I attended a small seminar today convened by Cabinet Office civil servants as part of a series on the future of government communications. The theme was public trust and engagement and the learnings for central government from local government and local comms. I broadly said:
one way to garner trust is communications is to put the people you have in your organisation who are trusted into places where people go to seek trusted advice. The long running IPSOS MORI work on trust in professions suggests that for central government it is their staff that are most trusted, their politicians least. Curiously trust in civil servants has doubled since the early 1980s.
a major trusted place where people go for advice is online mutual support forums. Britons make over 100 million comments a year in these. Central and local government have hundreds of thousands of expert public servants sitting in contact centres answering phones who are not allowed to share their knowledge in these forums. I have written a lot about these and when a civil servant as long ago as 2007 commissioned a major review which covered support forums and I wrote for ministers a government response to that review with a set of policy recommendations. Sadly the work wasn’t taken forward by the Central Office of Information who were charged with it and they were thankfully abolished a couple of years later.
people self-provide places where they can find out information and advice – Talk About Local works with many self provided local websites, twitter streams, forums, Facebook pages etc where people have taken the initiative to provide their own communications milieu to meet a need unmet by the market. Despite the odd good example, central and local government still on the whole haven’t got the hang of working with these self-provided outlets.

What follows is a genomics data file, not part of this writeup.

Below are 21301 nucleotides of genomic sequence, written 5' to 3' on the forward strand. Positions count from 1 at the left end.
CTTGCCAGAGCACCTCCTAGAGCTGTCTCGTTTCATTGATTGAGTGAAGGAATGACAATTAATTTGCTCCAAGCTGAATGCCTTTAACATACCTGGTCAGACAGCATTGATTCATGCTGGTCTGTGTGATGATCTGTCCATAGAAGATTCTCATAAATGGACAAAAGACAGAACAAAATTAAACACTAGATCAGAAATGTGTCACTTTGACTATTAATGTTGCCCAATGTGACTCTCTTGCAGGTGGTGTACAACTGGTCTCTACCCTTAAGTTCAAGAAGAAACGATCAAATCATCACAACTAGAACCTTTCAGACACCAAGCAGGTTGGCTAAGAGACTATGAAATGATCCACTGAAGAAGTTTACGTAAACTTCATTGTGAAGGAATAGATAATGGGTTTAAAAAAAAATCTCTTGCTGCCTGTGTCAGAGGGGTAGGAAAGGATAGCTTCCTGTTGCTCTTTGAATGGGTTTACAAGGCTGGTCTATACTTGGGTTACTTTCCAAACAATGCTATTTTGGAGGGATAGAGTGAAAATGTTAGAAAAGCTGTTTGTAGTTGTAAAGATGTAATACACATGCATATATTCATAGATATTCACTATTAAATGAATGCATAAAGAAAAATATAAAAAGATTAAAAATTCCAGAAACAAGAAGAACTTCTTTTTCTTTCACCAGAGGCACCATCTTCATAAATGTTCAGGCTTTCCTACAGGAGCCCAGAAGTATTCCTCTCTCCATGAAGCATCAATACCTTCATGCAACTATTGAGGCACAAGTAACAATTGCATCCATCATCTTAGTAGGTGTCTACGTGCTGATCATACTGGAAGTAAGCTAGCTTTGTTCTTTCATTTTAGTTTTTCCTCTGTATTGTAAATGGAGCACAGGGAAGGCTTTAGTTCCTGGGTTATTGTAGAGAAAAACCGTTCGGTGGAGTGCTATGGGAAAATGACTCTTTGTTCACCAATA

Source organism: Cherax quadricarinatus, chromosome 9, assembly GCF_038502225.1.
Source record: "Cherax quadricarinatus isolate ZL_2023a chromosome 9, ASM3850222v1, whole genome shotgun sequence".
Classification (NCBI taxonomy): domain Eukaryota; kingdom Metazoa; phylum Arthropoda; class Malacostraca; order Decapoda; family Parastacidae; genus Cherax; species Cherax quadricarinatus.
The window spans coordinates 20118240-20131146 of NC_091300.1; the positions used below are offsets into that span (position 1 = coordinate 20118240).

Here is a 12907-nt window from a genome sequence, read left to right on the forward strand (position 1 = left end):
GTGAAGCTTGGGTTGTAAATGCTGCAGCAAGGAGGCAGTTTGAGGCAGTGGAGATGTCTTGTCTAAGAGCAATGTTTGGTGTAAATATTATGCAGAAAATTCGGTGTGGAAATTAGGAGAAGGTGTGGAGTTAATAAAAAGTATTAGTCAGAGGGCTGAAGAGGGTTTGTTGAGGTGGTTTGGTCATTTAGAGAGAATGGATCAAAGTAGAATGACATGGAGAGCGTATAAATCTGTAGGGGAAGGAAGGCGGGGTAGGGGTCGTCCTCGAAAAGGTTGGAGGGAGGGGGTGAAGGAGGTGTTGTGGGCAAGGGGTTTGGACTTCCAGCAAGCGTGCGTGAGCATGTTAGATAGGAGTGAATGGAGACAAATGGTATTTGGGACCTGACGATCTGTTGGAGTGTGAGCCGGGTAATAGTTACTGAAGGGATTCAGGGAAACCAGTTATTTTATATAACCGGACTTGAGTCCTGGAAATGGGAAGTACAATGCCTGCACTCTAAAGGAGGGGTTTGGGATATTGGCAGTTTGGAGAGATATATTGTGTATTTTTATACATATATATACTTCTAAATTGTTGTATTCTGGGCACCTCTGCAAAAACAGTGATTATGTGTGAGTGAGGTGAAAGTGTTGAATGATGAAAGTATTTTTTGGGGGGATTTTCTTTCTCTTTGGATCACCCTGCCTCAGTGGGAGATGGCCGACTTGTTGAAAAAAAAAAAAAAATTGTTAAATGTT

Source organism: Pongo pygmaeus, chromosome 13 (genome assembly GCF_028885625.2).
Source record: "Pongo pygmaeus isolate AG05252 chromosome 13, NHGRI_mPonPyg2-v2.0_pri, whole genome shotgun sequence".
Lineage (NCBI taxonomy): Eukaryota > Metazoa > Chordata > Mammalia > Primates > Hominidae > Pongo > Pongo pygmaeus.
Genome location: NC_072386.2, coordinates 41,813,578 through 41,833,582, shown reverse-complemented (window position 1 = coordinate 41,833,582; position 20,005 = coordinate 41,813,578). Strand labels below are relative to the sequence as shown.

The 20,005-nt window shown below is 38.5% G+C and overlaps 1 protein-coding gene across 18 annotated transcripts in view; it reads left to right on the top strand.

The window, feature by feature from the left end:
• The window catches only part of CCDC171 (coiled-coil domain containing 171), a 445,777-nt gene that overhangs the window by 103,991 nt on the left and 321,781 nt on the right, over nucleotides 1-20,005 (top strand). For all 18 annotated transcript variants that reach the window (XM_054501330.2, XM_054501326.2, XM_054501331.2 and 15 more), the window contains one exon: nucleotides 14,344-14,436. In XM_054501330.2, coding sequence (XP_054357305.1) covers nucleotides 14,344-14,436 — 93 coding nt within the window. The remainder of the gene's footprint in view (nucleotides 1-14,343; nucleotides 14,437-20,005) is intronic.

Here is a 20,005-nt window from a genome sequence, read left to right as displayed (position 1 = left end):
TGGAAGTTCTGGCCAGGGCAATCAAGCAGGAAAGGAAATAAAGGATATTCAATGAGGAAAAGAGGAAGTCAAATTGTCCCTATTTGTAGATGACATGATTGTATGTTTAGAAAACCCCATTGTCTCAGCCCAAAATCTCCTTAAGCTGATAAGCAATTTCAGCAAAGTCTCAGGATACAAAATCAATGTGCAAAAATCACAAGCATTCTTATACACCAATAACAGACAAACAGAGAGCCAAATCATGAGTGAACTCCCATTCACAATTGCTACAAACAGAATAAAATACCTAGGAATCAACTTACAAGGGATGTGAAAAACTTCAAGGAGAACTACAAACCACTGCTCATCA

while better advice and support delivered in a timely way generates trust in itself, all the above puts a more human face on the communication, rather than hiding behind a brand, which helps build trust at an emotional level.
to follow the customer into this complex environment the government communications profession needs to spread communications skills much more widely throughout the workforce to equip them to engage online without basic mistakes set them boundaries and support them when inevitably things go wrong.
The above though is only catching up with what has been self evident over the last five years. A major challenge for all corporate communicators over the next few years will be the rise of algorithm-driven services (the Facebook news feed being the best known if least understood one) and sensor, location and context -driven content being served as cards for instance within a world of apps. Few people have worked this out.
The seminar with austerity coffee was held at Westminster City Hall hosted by Charlie Parker the chief executive and chaired by Alex Aiken head of the government communications service. Also present were people from Reform, the LGS, LGComms, The Campaign Company, Microsoft, Ipsos Mori DWP and Cabinet Office.
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